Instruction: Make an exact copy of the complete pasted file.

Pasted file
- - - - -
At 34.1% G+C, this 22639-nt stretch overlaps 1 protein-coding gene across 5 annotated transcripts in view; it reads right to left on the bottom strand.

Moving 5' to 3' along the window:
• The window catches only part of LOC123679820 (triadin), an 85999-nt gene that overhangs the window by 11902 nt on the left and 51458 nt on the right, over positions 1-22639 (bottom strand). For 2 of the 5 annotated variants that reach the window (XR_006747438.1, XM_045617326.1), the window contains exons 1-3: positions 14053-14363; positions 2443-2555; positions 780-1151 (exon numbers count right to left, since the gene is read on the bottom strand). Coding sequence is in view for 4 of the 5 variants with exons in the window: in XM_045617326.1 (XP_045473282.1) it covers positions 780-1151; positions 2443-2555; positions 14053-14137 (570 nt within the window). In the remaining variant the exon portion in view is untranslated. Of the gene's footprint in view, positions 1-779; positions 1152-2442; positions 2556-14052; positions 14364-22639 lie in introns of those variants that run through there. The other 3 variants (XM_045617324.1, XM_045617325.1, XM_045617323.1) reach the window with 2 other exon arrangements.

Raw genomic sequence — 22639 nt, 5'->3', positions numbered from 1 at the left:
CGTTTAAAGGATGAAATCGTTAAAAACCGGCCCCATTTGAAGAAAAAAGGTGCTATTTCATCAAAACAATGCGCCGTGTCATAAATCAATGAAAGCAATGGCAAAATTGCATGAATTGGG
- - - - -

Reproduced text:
At 34.1% G+C, this 22639-nt stretch overlaps 1 protein-coding gene across 5 annotated transcripts in view; it reads right to left on the bottom strand.

Moving 5' to 3' along the window:
• The window catches only part of LOC123679820 (triadin), an 85999-nt gene that overhangs the window by 11902 nt on the left and 51458 nt on the right, over positions 1-22639 (bottom strand). For 2 of the 5 annotated variants that reach the window (XR_006747438.1, XM_045617326.1), the window contains exons 1-3: positions 14053-14363; positions 2443-2555; positions 780-1151 (exon numbers count right to left, since the gene is read on the bottom strand). Coding sequence is in view for 4 of the 5 variants with exons in the window: in XM_045617326.1 (XP_045473282.1) it covers positions 780-1151; positions 2443-2555; positions 14053-14137 (570 nt within the window). In the remaining variant the exon portion in view is untranslated. Of the gene's footprint in view, positions 1-779; positions 1152-2442; positions 2556-14052; positions 14364-22639 lie in introns of those variants that run through there. The other 3 variants (XM_045617324.1, XM_045617325.1, XM_045617323.1) reach the window with 2 other exon arrangements.

Raw genomic sequence — 22639 nt, 5'->3', positions numbered from 1 at the left:
CGTTTAAAGGATGAAATCGTTAAAAACCGGCCCCATTTGAAGAAAAAAGGTGCTATTTCATCAAAACAATGCGCCGTGTCATAAATCAATGAAAGCAATGGCAAAATTGCATGAATTGGG